Woodson has the most interceptions returned for touchdowns with 12 and is tied with Charles Woodson for the most defensive touchdowns of all time with 13.

However, Rod Woodson also added two punt returns and two kick returns for touchdowns ranking him 3rd all time with 17 non-offensive touchdowns, only behind Devin Hester, and the man that will be ranked number one on this list of the greatest cornerbacks to ever play.

1. Deion Sanders

I only going to say this once, I DO NOT CARE THAT HE DIDN’T WANT TO TACKLE!

Deion Sanders is the fastest, quickest, and smartest cornerback to ever play the game. Sanders had the most fluid hips, the best hands, and the best footwork ever at the position. He was also the greatest playmaker with the ball in his hands the NFL may have ever seen regardless of position.

Nicknamed Prime Time for a reason in his first NFL game he returned a punt for a touchdown and never looked back as he would go on to revolutionize the cornerback position.

From 1992-1998 he was a six time first team All-Pro and the only year he didn’t get selected was due to injury. During that stretch he also won Defensive Player of the Year in 1994, while finishing 3rd in the MVP voting, the highest ever for a cornerback.

He also finished top five in Defensive Player of the Year voting in 1993 and 1998. Deion Sanders also led the league in punt return touchdowns three times, kick return touchdowns twice, and kick return yards once.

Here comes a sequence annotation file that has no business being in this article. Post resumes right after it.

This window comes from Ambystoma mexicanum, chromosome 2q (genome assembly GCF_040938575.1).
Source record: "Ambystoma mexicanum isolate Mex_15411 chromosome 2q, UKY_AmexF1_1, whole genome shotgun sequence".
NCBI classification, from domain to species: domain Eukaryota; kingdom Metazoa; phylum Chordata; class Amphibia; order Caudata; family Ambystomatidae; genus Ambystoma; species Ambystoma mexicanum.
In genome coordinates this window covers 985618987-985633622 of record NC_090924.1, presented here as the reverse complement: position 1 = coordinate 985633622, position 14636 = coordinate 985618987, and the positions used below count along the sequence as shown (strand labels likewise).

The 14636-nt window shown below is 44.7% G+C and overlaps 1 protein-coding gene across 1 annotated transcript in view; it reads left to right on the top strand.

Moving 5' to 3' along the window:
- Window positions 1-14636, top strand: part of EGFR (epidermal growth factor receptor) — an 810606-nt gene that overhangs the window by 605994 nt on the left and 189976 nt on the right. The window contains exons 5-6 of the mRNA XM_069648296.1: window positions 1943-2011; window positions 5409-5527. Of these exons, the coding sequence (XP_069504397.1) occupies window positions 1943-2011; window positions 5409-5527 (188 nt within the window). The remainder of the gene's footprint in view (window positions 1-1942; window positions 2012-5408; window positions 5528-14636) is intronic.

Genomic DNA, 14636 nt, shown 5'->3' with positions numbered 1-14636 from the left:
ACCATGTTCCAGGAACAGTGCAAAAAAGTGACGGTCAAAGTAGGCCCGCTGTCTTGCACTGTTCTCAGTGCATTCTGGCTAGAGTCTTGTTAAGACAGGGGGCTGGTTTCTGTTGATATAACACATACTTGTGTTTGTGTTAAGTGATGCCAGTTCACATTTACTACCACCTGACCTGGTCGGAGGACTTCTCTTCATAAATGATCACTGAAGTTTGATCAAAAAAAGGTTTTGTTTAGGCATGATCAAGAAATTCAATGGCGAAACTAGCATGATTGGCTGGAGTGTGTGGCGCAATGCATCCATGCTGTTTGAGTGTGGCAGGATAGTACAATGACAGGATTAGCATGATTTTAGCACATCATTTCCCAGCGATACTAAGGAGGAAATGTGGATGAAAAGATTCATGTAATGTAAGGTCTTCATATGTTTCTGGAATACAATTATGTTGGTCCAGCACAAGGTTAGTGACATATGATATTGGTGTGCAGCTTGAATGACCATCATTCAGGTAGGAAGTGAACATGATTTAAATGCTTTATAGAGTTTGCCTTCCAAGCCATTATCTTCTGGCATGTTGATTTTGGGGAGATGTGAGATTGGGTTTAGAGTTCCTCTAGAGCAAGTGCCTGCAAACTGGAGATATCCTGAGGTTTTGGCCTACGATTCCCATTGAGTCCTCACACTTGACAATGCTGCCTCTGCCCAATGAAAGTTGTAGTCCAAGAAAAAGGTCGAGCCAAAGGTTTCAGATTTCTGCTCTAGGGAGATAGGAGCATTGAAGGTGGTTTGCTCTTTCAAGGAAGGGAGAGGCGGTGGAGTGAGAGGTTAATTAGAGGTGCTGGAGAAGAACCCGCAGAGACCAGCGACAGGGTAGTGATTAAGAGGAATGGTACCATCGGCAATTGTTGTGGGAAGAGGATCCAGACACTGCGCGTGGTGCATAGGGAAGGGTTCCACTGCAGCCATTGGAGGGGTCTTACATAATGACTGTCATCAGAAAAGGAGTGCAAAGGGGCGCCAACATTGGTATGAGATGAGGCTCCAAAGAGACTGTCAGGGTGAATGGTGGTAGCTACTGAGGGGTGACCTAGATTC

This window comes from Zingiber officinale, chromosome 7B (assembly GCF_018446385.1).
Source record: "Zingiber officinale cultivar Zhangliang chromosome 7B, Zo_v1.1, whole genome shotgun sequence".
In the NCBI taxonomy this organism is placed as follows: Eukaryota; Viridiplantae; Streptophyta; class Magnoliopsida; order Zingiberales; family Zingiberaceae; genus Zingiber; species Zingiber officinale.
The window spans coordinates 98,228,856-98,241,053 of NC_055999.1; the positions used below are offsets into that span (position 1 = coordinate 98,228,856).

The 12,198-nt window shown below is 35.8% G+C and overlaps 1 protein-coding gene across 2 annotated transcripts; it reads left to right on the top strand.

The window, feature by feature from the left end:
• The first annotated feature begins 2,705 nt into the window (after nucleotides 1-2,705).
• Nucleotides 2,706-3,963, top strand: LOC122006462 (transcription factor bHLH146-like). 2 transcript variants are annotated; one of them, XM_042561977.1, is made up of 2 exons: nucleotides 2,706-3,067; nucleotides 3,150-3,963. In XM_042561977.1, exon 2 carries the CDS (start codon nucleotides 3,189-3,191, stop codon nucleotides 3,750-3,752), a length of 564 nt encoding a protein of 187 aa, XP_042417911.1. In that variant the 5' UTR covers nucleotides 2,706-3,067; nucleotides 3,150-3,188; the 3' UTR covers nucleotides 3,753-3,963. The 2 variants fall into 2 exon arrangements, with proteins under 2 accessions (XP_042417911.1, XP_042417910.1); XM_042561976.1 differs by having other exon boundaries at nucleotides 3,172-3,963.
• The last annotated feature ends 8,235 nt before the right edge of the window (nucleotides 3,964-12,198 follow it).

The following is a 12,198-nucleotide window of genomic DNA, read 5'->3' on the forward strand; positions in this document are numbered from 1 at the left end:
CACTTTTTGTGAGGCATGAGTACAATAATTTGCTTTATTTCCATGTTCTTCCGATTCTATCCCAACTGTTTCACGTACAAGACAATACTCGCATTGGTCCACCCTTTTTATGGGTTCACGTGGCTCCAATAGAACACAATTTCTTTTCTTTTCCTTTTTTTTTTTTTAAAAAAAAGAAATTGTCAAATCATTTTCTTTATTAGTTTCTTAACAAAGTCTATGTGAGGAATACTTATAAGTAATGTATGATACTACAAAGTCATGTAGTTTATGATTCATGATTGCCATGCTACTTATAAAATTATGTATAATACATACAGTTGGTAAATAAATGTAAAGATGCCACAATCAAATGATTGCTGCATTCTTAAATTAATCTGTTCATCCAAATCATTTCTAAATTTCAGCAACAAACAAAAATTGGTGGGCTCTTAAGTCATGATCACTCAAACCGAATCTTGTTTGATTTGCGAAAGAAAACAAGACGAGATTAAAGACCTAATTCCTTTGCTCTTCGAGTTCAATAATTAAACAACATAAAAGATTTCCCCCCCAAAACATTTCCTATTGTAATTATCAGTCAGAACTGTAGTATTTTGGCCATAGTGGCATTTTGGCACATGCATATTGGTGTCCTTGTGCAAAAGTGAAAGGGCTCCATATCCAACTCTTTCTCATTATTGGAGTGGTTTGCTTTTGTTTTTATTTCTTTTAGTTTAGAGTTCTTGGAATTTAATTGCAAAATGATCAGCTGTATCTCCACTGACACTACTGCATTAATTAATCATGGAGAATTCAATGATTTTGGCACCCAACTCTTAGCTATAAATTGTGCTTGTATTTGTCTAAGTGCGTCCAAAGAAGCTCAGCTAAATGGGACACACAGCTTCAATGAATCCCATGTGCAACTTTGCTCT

Sanders has the second most non-offensive touchdowns of all time with 19 only trailing his protege Devin Hester. Deion was also asked to play wide receiver countless times during his career showing his ability to affect the game in every aspect.

He is fourth all time in interception return yards and tied for 5th all time in interception returned for touchdowns. Sanders totalled 53 career interceptions, which would have easily been more if the opposing quarterback didn’t decide to not even throw the ball to his side of the field.

Prime Time also won back-to-back Super Bowls, one with the 49ers in Super Bowl XXIX and the Cowboys in Super Bowl XXX. The Cowboys had a chance at four consecutive Super Bowl wins if they could have beat Sanders’ 49ers in the NFC Championship game ahead of Super Bowl XXIX.

However, Sanders was so dominant that season the Cowboys made him the highest defensive back to ever play at the time just so they didn’t have to play against him again. He would reward them by helping them win their third Super Bowl in four seasons.